EEG Alpha and Beta Band Functional Connectivity and Network Structure Mark Hub Overload in Mild Cognitive Impairment During Memory Maintenance

Zsuzsanna Fodor, András Horváth, Zoltán Hidasi, Alida A. Gouw, Cornelis J. Stam, G. bor Csukly*

*Corresponding author for this work

Research output: Contribution to journalArticleAcademicpeer-review


Background: While decreased alpha and beta-band functional connectivity (FC) and changes in network topology have been reported in Alzheimer’s disease, it is not yet entirely known whether these differences can mark cognitive decline in the early stages of the disease. Our study aimed to analyze electroencephalography (EEG) FC and network differences in the alpha and beta frequency band during visuospatial memory maintenance between Mild Cognitive Impairment (MCI) patients and healthy elderly with subjective memory complaints. Methods: Functional connectivity and network structure of 17 MCI patients and 20 control participants were studied with 128-channel EEG during a visuospatial memory task with varying memory load. FC between EEG channels was measured by amplitude envelope correlation with leakage correction (AEC-c), while network analysis was performed by applying the Minimum Spanning Tree (MST) approach, which reconstructs the critical backbone of the original network. Results: Memory load (increasing number of to-be-learned items) enhanced the mean AEC-c in the control group in both frequency bands. In contrast to that, after an initial increase, the MCI group showed significantly (p < 0.05) diminished FC in the alpha band in the highest memory load condition, while in the beta band this modulation was absent. Moreover, mean alpha and beta AEC-c correlated significantly with the size of medial temporal lobe structures in the entire sample. The network analysis revealed increased maximum degree, betweenness centrality, and degree divergence, and decreased diameter and eccentricity in the MCI group compared to the control group in both frequency bands independently of the memory load. This suggests a rerouted network in the MCI group with a more centralized topology and a more unequal traffic load distribution. Conclusion: Alpha- and beta-band FC measured by AEC-c correlates with cognitive load-related modulation, with subtle medial temporal lobe atrophy, and with the disruption of hippocampal fiber integrity in the earliest stages of cognitive decline. The more integrated network topology of the MCI group is in line with the “hub overload and failure” framework and might be part of a compensatory mechanism or a consequence of neural disinhibition.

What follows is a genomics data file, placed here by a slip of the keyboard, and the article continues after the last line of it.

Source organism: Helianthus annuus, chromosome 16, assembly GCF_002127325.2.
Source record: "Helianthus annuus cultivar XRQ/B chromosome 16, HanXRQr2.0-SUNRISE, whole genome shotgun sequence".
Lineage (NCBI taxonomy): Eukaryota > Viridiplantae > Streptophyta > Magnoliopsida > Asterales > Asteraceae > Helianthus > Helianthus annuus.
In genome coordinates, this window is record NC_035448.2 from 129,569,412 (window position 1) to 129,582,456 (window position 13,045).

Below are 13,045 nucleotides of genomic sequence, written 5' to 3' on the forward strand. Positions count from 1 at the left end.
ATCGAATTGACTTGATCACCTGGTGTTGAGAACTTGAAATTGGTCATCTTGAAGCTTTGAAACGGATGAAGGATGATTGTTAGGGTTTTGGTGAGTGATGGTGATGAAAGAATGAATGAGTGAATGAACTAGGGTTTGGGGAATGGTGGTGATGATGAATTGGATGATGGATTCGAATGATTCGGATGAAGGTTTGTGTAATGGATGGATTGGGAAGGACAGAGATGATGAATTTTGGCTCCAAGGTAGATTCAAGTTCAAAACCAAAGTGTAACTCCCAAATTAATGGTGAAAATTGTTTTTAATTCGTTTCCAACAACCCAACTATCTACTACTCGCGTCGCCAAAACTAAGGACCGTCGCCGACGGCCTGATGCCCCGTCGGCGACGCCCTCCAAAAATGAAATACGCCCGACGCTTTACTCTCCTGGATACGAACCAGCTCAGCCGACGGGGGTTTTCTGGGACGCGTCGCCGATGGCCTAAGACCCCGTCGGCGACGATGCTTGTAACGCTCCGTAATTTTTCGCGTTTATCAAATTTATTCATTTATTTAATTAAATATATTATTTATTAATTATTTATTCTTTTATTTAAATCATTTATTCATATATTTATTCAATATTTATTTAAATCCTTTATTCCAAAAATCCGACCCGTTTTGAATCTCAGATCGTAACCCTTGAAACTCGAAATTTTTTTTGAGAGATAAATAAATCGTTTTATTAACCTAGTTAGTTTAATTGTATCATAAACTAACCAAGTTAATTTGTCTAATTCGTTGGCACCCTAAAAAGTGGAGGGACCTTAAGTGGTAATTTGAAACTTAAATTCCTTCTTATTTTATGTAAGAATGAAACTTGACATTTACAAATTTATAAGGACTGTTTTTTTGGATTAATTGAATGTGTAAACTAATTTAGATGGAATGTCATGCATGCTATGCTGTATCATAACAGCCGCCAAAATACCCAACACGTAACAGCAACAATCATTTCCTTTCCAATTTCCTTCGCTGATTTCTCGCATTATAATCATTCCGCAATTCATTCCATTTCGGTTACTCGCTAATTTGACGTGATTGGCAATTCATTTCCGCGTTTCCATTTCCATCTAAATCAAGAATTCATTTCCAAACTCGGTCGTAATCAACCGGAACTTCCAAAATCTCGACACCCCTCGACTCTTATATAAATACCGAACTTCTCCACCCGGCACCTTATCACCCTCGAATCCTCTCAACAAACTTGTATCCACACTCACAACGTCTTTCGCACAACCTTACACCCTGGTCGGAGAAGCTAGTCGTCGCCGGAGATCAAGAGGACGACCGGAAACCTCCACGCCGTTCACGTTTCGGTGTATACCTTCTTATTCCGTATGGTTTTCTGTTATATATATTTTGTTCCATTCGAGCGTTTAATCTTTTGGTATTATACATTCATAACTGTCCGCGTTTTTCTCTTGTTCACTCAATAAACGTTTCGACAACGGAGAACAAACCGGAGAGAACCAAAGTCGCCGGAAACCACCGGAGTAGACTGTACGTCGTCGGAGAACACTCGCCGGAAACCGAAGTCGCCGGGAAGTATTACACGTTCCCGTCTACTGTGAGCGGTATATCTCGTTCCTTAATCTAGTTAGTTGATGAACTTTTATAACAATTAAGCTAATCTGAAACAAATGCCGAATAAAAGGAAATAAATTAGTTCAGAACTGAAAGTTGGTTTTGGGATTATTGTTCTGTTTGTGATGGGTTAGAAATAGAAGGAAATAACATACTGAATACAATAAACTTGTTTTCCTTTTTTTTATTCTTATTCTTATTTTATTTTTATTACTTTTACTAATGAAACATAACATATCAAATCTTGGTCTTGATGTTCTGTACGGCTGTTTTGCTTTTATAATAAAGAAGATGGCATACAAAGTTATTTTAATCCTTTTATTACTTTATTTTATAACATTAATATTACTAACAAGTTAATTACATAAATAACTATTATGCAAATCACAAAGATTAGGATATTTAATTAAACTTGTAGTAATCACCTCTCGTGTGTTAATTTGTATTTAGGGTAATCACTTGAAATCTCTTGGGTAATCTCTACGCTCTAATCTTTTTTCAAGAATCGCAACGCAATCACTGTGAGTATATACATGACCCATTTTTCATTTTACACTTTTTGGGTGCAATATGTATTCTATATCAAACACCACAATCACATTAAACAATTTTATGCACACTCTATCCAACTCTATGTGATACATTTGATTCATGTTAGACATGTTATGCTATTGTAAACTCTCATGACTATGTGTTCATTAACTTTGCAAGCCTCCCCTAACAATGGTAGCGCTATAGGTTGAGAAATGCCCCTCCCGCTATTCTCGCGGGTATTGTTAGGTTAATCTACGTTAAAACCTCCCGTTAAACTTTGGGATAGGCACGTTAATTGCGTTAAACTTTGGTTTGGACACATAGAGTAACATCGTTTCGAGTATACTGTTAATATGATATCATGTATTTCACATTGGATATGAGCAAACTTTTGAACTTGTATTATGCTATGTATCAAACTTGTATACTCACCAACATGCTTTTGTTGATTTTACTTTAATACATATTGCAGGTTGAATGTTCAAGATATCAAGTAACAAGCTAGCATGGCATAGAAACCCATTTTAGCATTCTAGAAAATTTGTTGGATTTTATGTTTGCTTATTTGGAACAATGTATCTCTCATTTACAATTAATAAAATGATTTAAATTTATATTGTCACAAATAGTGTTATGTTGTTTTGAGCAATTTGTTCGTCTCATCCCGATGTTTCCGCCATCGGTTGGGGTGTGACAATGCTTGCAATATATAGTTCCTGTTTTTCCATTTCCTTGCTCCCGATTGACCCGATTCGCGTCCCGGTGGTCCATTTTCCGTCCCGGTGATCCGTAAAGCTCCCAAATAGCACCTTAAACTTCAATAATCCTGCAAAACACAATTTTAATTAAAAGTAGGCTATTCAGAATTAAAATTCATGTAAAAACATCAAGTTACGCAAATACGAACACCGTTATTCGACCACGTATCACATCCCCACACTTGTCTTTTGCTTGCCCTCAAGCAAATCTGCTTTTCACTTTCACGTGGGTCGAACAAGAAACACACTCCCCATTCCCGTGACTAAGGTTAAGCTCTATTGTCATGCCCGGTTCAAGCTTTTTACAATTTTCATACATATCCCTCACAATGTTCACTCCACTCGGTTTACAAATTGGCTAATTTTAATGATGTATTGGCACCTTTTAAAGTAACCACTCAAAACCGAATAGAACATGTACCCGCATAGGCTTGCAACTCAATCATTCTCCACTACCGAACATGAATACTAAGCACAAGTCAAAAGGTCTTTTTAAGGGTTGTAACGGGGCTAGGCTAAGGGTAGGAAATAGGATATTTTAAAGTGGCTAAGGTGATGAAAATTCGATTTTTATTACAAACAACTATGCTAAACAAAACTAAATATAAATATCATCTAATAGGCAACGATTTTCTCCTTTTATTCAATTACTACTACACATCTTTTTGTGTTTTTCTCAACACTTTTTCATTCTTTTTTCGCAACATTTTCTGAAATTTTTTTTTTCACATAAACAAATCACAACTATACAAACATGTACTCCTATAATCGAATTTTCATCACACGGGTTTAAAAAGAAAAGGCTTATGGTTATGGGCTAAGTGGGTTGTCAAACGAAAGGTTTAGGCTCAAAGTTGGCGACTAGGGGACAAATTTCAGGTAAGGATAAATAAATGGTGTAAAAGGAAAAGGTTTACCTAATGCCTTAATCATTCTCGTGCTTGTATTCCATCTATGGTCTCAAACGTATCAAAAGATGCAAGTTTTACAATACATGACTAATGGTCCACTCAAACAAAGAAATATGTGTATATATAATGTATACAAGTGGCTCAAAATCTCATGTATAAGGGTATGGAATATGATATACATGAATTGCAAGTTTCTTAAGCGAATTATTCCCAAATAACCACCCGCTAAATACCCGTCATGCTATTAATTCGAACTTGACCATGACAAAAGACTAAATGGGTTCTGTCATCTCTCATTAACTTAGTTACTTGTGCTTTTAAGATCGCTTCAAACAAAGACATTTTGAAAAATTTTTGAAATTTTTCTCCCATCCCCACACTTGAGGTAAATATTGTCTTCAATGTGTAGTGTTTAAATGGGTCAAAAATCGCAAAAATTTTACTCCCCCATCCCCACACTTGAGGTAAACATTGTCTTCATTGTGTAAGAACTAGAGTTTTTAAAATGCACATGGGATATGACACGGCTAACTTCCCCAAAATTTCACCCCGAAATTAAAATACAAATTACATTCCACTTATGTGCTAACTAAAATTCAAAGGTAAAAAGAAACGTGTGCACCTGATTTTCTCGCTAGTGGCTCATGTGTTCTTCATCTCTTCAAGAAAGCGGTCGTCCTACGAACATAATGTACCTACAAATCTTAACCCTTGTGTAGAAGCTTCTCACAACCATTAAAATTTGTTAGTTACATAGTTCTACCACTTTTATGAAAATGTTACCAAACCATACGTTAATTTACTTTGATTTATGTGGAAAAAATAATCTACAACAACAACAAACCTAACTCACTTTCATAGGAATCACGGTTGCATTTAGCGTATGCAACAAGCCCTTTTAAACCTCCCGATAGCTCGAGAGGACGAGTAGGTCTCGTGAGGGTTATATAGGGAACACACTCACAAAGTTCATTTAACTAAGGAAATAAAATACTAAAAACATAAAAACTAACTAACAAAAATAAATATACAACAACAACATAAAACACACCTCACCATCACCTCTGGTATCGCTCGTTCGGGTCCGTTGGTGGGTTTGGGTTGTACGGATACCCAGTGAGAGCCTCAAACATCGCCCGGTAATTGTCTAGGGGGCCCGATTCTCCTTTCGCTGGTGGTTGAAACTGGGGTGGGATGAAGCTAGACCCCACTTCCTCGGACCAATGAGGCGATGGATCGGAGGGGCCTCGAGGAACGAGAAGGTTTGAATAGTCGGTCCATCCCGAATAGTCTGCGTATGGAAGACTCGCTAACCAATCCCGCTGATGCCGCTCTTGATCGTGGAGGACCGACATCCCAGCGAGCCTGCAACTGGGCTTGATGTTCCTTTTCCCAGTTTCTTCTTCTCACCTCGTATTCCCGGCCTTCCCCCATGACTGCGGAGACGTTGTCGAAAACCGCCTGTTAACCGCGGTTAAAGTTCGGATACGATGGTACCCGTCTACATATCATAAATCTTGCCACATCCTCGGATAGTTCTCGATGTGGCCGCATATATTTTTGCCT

Original languageEnglish
Article number680200
JournalFrontiers in Aging Neuroscience
Publication statusPublished - 7 Oct 2021

Cite this